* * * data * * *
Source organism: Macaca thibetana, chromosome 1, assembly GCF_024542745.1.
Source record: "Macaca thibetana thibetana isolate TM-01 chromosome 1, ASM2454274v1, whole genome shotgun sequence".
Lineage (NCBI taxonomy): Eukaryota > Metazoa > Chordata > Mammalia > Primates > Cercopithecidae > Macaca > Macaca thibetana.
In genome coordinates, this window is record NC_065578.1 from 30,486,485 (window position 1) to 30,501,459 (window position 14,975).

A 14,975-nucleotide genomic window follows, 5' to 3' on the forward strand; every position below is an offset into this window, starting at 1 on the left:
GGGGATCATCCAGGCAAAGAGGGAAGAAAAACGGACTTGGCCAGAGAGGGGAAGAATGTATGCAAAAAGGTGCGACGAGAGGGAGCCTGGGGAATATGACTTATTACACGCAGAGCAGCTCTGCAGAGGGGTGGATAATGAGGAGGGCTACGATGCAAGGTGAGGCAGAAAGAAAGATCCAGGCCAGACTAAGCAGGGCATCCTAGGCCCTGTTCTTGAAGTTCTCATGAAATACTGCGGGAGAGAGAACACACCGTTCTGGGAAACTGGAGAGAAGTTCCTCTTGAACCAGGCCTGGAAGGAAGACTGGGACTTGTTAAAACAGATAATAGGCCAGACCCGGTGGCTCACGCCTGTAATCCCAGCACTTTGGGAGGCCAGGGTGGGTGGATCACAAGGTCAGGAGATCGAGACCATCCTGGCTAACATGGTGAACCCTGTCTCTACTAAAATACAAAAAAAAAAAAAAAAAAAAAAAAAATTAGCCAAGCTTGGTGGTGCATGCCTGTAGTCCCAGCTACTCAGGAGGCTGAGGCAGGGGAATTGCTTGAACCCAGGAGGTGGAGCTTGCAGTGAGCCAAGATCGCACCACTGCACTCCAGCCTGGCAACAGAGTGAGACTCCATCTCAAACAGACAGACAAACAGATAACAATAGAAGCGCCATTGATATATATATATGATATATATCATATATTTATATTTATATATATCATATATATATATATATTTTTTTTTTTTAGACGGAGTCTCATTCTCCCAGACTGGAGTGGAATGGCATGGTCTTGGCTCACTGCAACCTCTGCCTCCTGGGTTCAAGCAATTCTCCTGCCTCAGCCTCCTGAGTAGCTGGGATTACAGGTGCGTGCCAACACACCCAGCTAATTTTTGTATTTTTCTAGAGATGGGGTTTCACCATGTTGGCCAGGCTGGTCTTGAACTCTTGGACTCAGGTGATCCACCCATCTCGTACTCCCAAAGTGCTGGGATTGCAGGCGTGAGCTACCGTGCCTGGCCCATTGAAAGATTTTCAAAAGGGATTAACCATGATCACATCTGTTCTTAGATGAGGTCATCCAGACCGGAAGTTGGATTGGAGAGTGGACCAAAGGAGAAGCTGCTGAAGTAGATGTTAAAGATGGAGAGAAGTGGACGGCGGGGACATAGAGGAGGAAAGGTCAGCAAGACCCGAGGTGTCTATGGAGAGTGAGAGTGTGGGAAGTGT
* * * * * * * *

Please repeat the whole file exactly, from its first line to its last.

Source organism: Macaca thibetana, chromosome 1, assembly GCF_024542745.1.
Source record: "Macaca thibetana thibetana isolate TM-01 chromosome 1, ASM2454274v1, whole genome shotgun sequence".
Lineage (NCBI taxonomy): Eukaryota > Metazoa > Chordata > Mammalia > Primates > Cercopithecidae > Macaca > Macaca thibetana.
In genome coordinates, this window is record NC_065578.1 from 30,486,485 (window position 1) to 30,501,459 (window position 14,975).

A 14,975-nucleotide genomic window follows, 5' to 3' on the forward strand; every position below is an offset into this window, starting at 1 on the left:
GGGGATCATCCAGGCAAAGAGGGAAGAAAAACGGACTTGGCCAGAGAGGGGAAGAATGTATGCAAAAAGGTGCGACGAGAGGGAGCCTGGGGAATATGACTTATTACACGCAGAGCAGCTCTGCAGAGGGGTGGATAATGAGGAGGGCTACGATGCAAGGTGAGGCAGAAAGAAAGATCCAGGCCAGACTAAGCAGGGCATCCTAGGCCCTGTTCTTGAAGTTCTCATGAAATACTGCGGGAGAGAGAACACACCGTTCTGGGAAACTGGAGAGAAGTTCCTCTTGAACCAGGCCTGGAAGGAAGACTGGGACTTGTTAAAACAGATAATAGGCCAGACCCGGTGGCTCACGCCTGTAATCCCAGCACTTTGGGAGGCCAGGGTGGGTGGATCACAAGGTCAGGAGATCGAGACCATCCTGGCTAACATGGTGAACCCTGTCTCTACTAAAATACAAAAAAAAAAAAAAAAAAAAAAAAAATTAGCCAAGCTTGGTGGTGCATGCCTGTAGTCCCAGCTACTCAGGAGGCTGAGGCAGGGGAATTGCTTGAACCCAGGAGGTGGAGCTTGCAGTGAGCCAAGATCGCACCACTGCACTCCAGCCTGGCAACAGAGTGAGACTCCATCTCAAACAGACAGACAAACAGATAACAATAGAAGCGCCATTGATATATATATATGATATATATCATATATTTATATTTATATATATCATATATATATATATATTTTTTTTTTTTAGACGGAGTCTCATTCTCCCAGACTGGAGTGGAATGGCATGGTCTTGGCTCACTGCAACCTCTGCCTCCTGGGTTCAAGCAATTCTCCTGCCTCAGCCTCCTGAGTAGCTGGGATTACAGGTGCGTGCCAACACACCCAGCTAATTTTTGTATTTTTCTAGAGATGGGGTTTCACCATGTTGGCCAGGCTGGTCTTGAACTCTTGGACTCAGGTGATCCACCCATCTCGTACTCCCAAAGTGCTGGGATTGCAGGCGTGAGCTACCGTGCCTGGCCCATTGAAAGATTTTCAAAAGGGATTAACCATGATCACATCTGTTCTTAGATGAGGTCATCCAGACCGGAAGTTGGATTGGAGAGTGGACCAAAGGAGAAGCTGCTGAAGTAGATGTTAAAGATGGAGAGAAGTGGACGGCGGGGACATAGAGGAGGAAAGGTCAGCAAGACCCGAGGTGTCTATGGAGAGTGAGAGTGTGGGAAGTGT